How to protect yourself and others

COVID-19 is spread from person to person. In particular, it is thought to spread between people that have close contact with one another (within 2 metres) and through infected respiratory droplets that come out when you speak, cough or sneeze.

To reduce your chances of becoming infected or infecting others, it is important to self-isolate if you're unwell.

Alongside these measures, the following steps also help to prevent the infection from spreading and should be carried out at all times by everyone:

  • Wash your hands regularly with soap and water. If soap and water is not available, you can use an alcohol-based hand gel
  • When coughing or sneezing, do so either into a tissue or into the crease of your elbow. Dispose of used tissues immediately and wash your hands afterwards
  • Avoid touching your face with unwashed hands
  • Stay away from people who are unwell
  • Stay at home if you are feeling unwell

    How to wash your hands

    Watch the video

    Wearing a face covering

    In England, the government recommends that people continue to wear face coverings in crowded areas such as public transport. For more information and rules in other areas of the UK, visit the page. Face coverings should not be worn by children under 3 years old and people with breathing difficulties.

    When used correctly, scientific evidence suggests that face coverings prevent the spread of COVID-19 by people who don’t have symptoms. For more information on face coverings and how to use them effectively, read our face covering blog.

    Controlling the spread

    Although many COVID-19 restrictions have been lifted, it is important that we all use personal judgement to manage our own risk. This includes minimising the number, proximity and duration of social contacts.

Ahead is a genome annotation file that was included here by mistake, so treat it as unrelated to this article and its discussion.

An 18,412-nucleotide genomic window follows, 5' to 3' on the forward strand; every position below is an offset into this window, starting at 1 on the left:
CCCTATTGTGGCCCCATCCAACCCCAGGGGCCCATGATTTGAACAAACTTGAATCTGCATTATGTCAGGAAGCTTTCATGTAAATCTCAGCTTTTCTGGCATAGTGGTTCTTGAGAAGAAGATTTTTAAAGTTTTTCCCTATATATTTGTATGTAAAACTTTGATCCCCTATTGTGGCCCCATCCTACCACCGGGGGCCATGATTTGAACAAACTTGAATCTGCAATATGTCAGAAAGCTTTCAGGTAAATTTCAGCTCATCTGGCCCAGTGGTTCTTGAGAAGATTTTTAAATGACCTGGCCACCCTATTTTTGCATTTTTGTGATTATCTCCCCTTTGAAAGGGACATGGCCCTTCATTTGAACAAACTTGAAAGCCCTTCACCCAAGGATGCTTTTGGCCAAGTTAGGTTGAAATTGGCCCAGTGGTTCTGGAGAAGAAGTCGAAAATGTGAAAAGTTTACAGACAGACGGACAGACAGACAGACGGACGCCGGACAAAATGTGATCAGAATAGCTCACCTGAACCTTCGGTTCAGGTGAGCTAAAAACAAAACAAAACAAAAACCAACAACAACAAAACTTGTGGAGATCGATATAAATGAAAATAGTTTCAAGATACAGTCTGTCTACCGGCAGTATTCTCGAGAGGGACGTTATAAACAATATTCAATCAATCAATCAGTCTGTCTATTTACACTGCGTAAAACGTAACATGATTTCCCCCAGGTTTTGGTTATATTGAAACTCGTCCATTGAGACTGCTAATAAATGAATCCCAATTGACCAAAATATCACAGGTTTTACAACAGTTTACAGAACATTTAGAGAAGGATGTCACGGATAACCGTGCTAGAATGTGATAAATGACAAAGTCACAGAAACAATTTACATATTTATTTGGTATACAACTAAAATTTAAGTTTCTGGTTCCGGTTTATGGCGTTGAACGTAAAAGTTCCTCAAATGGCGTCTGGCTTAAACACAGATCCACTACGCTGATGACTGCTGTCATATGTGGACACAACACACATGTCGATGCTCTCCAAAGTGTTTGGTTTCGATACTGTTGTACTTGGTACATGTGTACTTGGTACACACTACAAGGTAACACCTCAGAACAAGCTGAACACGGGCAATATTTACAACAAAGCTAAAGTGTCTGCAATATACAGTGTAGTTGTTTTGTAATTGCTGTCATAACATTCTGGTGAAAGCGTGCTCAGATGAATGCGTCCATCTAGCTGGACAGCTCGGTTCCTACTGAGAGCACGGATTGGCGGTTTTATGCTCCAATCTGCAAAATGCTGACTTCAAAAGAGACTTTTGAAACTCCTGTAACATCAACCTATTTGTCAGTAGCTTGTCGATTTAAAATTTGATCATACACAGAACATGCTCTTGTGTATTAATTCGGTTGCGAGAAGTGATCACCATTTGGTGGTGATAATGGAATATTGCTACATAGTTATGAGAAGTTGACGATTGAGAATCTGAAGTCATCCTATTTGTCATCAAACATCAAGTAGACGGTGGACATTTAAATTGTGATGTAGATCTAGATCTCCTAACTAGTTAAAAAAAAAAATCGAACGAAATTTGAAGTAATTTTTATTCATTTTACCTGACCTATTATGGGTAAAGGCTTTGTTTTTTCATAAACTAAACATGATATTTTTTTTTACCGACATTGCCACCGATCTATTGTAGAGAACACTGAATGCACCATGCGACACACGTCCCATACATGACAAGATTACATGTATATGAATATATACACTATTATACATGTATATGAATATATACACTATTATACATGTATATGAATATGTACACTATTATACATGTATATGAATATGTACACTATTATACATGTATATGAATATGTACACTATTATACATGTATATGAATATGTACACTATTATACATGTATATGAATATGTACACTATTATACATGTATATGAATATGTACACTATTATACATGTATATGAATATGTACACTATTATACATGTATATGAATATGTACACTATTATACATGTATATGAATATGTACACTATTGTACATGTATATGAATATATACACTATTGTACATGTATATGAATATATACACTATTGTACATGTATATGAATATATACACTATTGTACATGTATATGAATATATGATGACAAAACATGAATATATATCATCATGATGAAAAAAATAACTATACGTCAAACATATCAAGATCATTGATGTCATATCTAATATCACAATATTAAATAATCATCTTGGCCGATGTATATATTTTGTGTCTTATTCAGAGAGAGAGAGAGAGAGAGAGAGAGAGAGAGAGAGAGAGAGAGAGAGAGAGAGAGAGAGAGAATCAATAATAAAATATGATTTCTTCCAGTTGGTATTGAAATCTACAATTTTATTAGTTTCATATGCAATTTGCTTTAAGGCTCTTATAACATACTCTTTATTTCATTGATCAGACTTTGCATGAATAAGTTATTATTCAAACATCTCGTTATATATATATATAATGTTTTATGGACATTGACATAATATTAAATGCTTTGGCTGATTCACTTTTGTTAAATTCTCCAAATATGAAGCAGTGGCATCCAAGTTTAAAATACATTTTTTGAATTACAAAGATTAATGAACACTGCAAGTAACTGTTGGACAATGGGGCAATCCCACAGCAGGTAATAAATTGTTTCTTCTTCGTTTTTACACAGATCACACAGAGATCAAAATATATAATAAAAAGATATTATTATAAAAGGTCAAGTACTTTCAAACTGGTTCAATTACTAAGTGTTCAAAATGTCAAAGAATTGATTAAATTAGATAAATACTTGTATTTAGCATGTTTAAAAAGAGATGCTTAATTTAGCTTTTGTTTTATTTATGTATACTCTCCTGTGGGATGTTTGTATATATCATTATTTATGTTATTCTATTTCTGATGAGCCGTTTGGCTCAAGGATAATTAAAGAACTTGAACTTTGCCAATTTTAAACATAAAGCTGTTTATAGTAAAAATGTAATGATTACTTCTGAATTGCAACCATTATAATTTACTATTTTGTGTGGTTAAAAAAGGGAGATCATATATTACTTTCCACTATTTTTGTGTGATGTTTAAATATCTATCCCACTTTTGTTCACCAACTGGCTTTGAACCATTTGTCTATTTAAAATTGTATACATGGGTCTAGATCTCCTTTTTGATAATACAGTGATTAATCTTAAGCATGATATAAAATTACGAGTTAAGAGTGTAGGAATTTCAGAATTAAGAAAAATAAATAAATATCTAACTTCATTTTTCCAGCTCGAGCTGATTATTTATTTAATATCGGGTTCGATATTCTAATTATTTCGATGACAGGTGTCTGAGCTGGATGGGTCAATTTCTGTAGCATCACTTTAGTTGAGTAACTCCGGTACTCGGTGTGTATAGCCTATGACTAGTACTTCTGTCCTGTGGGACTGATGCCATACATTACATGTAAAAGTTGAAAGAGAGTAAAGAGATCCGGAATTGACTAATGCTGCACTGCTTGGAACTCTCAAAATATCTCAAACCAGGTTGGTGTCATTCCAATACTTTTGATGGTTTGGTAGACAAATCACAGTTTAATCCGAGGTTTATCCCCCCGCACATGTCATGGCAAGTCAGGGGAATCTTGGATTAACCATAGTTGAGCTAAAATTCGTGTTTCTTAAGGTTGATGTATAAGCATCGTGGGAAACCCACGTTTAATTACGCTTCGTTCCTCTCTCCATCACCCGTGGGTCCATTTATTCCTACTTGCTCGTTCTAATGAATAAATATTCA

COVID-19 spreads in a chain, from one person to the next, through close sustained contact. When combined with proper respiratory hygiene and regular hand washing, the aim is to slow the spread of COVID-19 through limiting the amount of contact we have with each other, by breaking the chain of transmission. This can ultimately reduce the burden on healthcare providers, allowing them to better manage the number of COVID-19 cases that are still appearing.


    The aim of self-isolation is to avoid infecting others with COVID-19 when you or someone in your household is unwell.

    What is self-isolation?
    Self-isolation means remaining indoors and avoiding contact with any other people, to avoid spreading the virus to your family, friends and the wider community.

    For practical tips on how to self-isolate, have a look at our self-isolation page and watch our video.

    Who does self-isolation apply to?

    Although you are no longer legally required to self-isolate, the UK Government recommends that the following people try to self-isolate:

    People who have COVID-19 symptoms

      If you have a high temperature, a new continuous cough or anosmia, you should still try to self-isolate from the day your symptoms start. You should remain in isolation for as long as you have a fever and feel too unwell to return to work or do your usual activities. Please see the NHS site for the most up to date advice.

      People who live with someone with COVID-19 symptoms

        If one person has symptoms of COVID-19, the rest of the household should try to avoid contact with them as much as possible. They should also try to limit contact with people outside of the household, as it is likely that people who live in the same household will infect one another, or already be infected. Please see the NHS site for the most up to date advice.

        You can return to your usual activities when you feel well enough and no longer have a fever.

        Watch our video guides

        • How to wash your hands

        • Why it's important to wash your hands